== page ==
Wednesday, December 16, 2009

Down Time

In the midst of an often hectic life, it's nice to be forced to sit still for a few minutes and have a little time to think and reflect. I'm thankful for five minutes in a waiting room, thirty seconds and a traffic light, twenty minutes rocking the baby to sleep, and another twenty minutes of feeding her a bottle. Sometimes I think of all I have to do; sometimes I think of things I'm looking forward too. Often, I clear my mind and think of nothing, enjoying the snow covered trees, or soft baby skin, or the fact that my life is pretty great.

Monday, December 14, 2009


I am thankful for snow. It is peaceful and cozy and makes it socially acceptable for me to drink hot chocolate and wear layers. I like how fresh snow makes everything look clean. And when it is snowing, I forget how flat Wisconsin is. When it snows near the mountains, you can't see them. Today, as it was snowing, I thought: who's to say there are no mountains behind this big storm cloud? Of course, I knew there weren't, but there could have been.

Sunday, December 13, 2009

"I love technology, but not as much as you..."

Today I am thankful for technology. Not only has it brought me a realistic sounding piano at a reasonable price, weight and size (yep, still extremely excited about that), but it also brings my family closer to me even though I live so far away.

I love cell phones. When I first went to college, life was all about calling cards. I once went six weeks without talking to my parents. Okay, maybe it wasn't quite that long, but I think it was more than a month and I definitely didn't recognize my mom's voice on the phone when she finally called me. But that never happens anymore. Thanks to my cell phone, I call my mom all the time. Sometimes every day. Sometimes three times a day. And it's all no more expensive than it would be if we lived next door to one another. Thanks to cell phones, over the past two days I have talked to every single member of my family. I especially love it when one of my brothers calls while I'm on the phone with the other one and they think it's cool to be the one for whom the other gets ignored. And I love it when I call my mom's phone and get my sister instead, or I'm trying to call my mom and have to go through three different phone numbers to find out that she really is unavailable. It's great to have so many ways to connect.

Technology lets Virginia's grandparents see her every single week, so that when she sees them in person they will already be familiar. Technology lets me play Scrabble with my Aunt in Utah and my friend in Atlanta. It lets me see pictures of my nieces and nephews who are all thousands of miles away. And it lets me follow my friends' lives even though we only get together in person once in a great while.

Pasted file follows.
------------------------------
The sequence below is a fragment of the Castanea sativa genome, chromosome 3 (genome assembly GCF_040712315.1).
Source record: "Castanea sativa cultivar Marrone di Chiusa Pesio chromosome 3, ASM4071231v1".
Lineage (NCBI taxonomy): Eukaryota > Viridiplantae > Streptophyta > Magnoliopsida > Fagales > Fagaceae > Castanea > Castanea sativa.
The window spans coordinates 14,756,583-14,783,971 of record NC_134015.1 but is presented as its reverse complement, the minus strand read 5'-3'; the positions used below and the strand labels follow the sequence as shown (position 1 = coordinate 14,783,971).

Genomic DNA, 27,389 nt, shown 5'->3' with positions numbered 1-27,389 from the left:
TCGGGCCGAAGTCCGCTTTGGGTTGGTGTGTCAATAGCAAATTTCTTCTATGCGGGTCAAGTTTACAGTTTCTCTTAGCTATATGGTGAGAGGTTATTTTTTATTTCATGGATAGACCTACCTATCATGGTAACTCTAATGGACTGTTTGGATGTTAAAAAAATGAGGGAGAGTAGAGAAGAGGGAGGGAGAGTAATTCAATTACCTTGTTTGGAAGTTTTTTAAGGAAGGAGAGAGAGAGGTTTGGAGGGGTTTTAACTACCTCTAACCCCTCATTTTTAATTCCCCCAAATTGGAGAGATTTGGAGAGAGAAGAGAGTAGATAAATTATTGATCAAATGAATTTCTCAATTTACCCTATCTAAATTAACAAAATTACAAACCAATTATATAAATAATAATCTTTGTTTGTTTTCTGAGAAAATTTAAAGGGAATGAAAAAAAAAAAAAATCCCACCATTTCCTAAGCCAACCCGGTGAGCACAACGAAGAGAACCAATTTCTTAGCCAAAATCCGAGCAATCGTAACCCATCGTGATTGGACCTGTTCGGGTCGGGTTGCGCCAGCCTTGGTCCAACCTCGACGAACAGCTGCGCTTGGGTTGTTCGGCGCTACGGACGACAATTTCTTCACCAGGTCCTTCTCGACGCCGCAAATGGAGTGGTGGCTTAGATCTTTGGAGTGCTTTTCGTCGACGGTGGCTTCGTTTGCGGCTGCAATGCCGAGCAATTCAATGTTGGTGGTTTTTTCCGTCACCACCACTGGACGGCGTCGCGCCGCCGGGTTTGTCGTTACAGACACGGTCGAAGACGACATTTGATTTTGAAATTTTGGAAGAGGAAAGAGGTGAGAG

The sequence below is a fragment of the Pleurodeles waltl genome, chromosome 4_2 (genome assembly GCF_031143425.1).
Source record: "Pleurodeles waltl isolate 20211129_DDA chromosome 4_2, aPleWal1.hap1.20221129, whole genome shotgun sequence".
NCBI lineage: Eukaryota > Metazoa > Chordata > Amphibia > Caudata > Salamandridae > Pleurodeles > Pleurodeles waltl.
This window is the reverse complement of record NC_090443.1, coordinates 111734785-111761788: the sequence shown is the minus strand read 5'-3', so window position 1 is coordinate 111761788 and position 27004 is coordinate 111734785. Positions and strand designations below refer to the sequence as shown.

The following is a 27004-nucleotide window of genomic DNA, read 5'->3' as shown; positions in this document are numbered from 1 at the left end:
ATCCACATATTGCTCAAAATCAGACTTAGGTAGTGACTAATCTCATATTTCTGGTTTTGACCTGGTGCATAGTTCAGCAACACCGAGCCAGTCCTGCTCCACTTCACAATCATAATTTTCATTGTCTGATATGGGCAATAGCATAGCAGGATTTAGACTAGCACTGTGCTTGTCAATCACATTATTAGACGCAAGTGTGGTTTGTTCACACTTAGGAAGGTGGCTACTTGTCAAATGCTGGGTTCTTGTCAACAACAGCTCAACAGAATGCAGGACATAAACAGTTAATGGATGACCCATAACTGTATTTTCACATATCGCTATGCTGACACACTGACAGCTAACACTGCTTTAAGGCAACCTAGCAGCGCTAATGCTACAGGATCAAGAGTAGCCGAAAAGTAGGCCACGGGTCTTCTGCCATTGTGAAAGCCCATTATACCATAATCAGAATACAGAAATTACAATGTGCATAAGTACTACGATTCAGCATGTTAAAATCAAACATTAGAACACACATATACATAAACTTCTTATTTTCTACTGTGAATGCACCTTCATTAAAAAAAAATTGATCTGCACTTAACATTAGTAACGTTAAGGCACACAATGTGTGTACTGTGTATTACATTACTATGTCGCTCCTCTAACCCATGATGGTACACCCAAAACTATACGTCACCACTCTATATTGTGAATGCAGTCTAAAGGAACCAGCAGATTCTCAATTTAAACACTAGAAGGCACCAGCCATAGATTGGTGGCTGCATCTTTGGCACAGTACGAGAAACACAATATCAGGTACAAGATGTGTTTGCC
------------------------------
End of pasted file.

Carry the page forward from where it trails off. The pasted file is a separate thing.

So even though it's nice sometimes to go "off the radar" and camp in the middle of the woods where there is no "signal," I am thankful for technology.

Saturday, December 12, 2009

Look What Santa Left Under (well, next to) Our Tree!!

I'm thankful that today, for the first time in over ten years, I live with a piano. I almost got a piano from Freecycle a few times, but for various reasons it never worked out. And now, thanks to the TA Union (I never thought I'd have good things to say about them--but for now I love them!), we have one of our very own. And it doesn't have to be tuned. And it's (relatively) easy to move. And I can turn down the volume and play at night after Scout is gone to bed.

Technically, this is Virginia's Christmas present. She's a lot of the reason we felt it was time to own a piano. But, since she can't fully appreciate it yet, I'm going to be taking care of it for her for a while. And of course, we felt good about getting it out before Christmas because she has no concept of such things anyway, and I did need to practice for the musical number I'm accompanying tomorrow.

I've been looking at pianos longingly for quite a long time. I try to play whenever I can. I pack a pile of music with me whenever we visit family with a piano. And every time we've stayed in a place where I could play one, I've felt like I was stealing a dance with someone else's boyfriend, wondering when the next opportunity would come along. But this baby's here to stay! I did jump up and down and clap my hands like a little girl for several minutes when James pulled out the keyboard portion. I can't believe it's really mine...I mean ours...I mean Virginia's. I spent a few hours this evening making sure it feels sufficiently welcome.

De-compartmentalizing My Holidays